One Ball State Day. Hosted each Spring, Ball State’s 24-hour online fundraising event is not only felt campus-wide, but serves as a celebration for Cardinals across the world.

This year’s One Ball State Day (OBSD), held today, April 5, includes an ambitious goal of topping the $1 million mark in gifts for the first time in the event’s four-year history. With participation from every college, division, and department across campus, students, faculty, and staff are joined by generous alumni and friends of Ball State to show their Cardinal pride and make a gift to the areas that mean the most to them.

This year’s One Ball State Day celebration is certainly no different, as campus has been abuzz with numerous activities and events, such as grab-and-go activity stations, treasure hunts, trivia games, virtual panels, and several photo-taking opportunities.

That’s exactly the kind of spirit that inspires Dr. Melinda Messineo, Ball State’s interim associate vice president for Inclusive Excellence and professor of Sociology.

Dr. Melinda Messineo

“One of the things I love about One Ball State Day is it brings all units together in this celebratory event—from Alumni to current students, faculty, and staff, from small initiatives to large overarching goals—it brings all of this energy and intentionality together,“ Dr. Messineo said. “From specific projects to big vision, One Ball State Day can fundraise for them.”

A fan of giving $19.18 to units in reference to Ball State’s founding year, Dr. Messineo says One Ball State Day is able to raise awareness for many of its initiatives on campus because of the Ball State Foundation’s dedication and promotion of the event year-round.

“I know our own campaign here in the Office of Inclusive Excellence has gotten so much more attention than we’ve been able to generate in other contexts,” Dr. Messineo said. “So that’s been very, very helpful.”

At its core, One Ball State Day is specifically geared towards providing support for the financial needs of students, faculty and staff, and programs.

For junior Anna Figel, One Ball State Day is all about giving back to the units that have given her so much during her time at the University, both as a resident assistant and Interpersonal Communications major.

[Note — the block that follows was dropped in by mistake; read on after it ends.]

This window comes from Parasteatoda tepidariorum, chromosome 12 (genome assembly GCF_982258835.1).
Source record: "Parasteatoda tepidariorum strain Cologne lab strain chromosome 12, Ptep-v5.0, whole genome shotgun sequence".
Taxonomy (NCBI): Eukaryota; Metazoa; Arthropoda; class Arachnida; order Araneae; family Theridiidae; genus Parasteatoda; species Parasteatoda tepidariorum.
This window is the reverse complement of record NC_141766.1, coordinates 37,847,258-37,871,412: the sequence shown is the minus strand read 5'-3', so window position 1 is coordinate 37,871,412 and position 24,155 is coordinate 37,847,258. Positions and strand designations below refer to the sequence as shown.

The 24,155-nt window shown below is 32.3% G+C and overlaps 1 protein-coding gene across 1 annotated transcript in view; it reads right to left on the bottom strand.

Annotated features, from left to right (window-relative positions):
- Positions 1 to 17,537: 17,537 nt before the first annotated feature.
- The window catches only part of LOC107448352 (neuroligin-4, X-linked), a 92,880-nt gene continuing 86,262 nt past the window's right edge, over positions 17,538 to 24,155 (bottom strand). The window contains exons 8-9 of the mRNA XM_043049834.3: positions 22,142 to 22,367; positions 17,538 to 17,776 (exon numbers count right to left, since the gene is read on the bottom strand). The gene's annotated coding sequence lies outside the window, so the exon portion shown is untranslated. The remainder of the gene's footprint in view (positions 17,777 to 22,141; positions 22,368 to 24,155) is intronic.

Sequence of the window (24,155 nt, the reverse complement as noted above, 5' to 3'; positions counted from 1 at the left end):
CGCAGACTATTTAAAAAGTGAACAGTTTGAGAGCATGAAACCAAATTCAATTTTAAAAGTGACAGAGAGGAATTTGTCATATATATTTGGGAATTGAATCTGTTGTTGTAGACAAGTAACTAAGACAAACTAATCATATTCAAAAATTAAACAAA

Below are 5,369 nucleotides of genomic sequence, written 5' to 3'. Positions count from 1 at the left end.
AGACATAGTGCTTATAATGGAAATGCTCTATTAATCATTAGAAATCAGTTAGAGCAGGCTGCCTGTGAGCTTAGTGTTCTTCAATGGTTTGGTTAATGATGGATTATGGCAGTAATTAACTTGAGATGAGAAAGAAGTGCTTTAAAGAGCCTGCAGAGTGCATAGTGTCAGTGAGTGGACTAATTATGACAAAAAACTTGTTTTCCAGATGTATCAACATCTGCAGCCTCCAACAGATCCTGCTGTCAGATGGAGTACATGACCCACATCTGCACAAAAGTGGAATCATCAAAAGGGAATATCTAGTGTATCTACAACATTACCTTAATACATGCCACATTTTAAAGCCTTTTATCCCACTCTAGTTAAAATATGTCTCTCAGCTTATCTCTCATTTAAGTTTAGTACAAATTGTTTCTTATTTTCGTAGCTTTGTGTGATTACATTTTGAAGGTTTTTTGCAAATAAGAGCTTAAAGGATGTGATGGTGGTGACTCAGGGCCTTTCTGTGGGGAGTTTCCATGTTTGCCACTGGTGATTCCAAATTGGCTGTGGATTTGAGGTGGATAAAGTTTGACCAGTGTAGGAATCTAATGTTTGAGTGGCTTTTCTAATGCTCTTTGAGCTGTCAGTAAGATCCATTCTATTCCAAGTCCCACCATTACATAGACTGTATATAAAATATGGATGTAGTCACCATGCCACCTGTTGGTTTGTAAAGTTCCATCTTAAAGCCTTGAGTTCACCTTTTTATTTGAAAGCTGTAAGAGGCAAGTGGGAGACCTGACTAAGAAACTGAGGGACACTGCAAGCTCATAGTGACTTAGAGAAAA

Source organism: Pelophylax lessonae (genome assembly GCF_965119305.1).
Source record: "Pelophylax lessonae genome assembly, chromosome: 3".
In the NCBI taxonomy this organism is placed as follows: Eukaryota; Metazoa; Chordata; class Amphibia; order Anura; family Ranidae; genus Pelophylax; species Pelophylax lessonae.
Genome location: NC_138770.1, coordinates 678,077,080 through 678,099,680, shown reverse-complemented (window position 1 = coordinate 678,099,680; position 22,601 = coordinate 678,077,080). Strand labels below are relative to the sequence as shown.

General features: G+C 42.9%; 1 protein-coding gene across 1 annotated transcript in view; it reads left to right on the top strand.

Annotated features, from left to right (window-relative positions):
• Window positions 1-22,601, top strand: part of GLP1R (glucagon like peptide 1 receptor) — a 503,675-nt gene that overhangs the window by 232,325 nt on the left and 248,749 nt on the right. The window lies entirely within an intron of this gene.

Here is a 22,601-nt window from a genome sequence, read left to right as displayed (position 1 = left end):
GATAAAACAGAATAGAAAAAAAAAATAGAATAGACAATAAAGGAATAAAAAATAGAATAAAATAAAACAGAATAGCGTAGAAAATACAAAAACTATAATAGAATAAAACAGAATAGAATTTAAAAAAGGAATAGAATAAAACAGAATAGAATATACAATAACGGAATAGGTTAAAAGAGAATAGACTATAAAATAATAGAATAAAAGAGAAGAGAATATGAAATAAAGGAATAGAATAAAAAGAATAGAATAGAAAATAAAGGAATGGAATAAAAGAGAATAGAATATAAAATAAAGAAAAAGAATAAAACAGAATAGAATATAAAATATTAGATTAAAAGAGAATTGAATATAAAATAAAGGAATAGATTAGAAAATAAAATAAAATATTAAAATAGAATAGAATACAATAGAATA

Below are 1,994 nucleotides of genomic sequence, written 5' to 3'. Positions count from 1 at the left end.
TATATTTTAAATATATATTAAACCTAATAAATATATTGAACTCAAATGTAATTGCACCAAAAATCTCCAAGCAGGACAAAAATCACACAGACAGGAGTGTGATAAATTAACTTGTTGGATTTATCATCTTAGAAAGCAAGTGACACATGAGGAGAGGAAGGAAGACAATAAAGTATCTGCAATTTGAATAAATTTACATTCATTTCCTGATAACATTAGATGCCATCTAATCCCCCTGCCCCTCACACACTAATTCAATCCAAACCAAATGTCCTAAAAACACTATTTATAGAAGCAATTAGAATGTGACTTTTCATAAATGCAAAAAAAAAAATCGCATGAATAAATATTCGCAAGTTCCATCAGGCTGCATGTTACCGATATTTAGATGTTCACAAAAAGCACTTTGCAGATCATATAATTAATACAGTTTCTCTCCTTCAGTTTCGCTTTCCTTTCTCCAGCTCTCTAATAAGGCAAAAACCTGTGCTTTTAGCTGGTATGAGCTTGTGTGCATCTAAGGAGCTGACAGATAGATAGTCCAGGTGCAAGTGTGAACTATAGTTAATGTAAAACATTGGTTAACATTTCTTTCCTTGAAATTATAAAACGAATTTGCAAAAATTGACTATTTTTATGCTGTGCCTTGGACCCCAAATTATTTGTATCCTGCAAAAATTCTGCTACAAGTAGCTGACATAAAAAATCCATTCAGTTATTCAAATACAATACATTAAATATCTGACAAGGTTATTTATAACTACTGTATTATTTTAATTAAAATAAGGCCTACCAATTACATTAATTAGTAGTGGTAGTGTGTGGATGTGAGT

Anna Figel

“Housing has given me so much. There’s never going to be a way for me to thank Housing enough for giving me this job, helping me with my tuition, and giving me the resources to make connections in the fields I want to work,” said Ms. Figel, who is also pursuing a double minor in Sociology and Strategic Communication. “Just giving on One Ball State Day is a way to create scholarships within Housing and make the residence hall experience better for students.”

Passionate about leadership opportunities at Ball State, Ms. Figel said she’s especially fond of the various antics seen out of Ball State’s dedicated faculty and staff throughout each One Ball State Day. Numerous deans, professors, and other staffers offer donation matching challenges that will result in, for example, getting a pie to the face—and even go as far as getting a tattoo.

Dr. Paaige Turner, dean of the College of Communication, Information, and Media, is one of the more active University leaders throughout each One Ball State Day—an event that she knows has an impact far beyond its 24-hour giving period each year.

Dr. Paaige Turner

“Every time I go out and talk to alumni, they tell stories about how Ball State believed in them when they didn’t believe in themselves,” Dean Turner said. “So, when donors give back on One Ball State Day, you’re saying to the students, ‘We believe in you, we know what you’re going to do, and we want to make sure that every student, regardless of socio-economic background, has the same opportunities that we did.’”

Dean Turner said her primary mission in the lead-up to each One Ball State Day is to provide proper context about the value of giving to current students and alumni.

“I tell them ‘Your education is what has helped you succeed, and there are dollars that got you where you are that you don’t even see,’” she explained. “’There are things like equipment, study aboard opportunities, and chances to work with community partners—all of that came from dollars from students who came before you.’ Literally, $10 donation can make a difference.”

To Tim Underhill ’84 MA ’09, One Ball State Day holds significance as both a faculty member and University graduate. An associate lecturer of Media, Professor Underhill encourages fellow alumni to consider looking back at their time on campus and the impact it had on them.

Tim Underhill

“Think back to your time at Ball State, to the differences that the faculty made and things learned in the classroom, and how you can make a difference to students now,” Professor Underhill said. “It goes beyond you, personally, for you to think about how to leave something for the future.

“One Ball State Day is a very visible way of showing support for the University, and I think it is something that is especially important is for students to see the wide variety of places that support comes from and to see how alumni are proud,” he continued.

Along those same lines, Ms. Messineo hopes those still considering making a donation will keep in mind the passions that were sparked right here in our classrooms and labs, in immersive learning projects, and on the sports fields.

“Maybe it was that club, student project, or Career Center experience that really impacted your life—I bet there is a way for you to connect during One Ball State Day,” Ms. Messineo said.

“Find something you’re passionate about. No amount is too small—and remember: someone had invested in you, and so you’re having this opportunity to pay it forward.”

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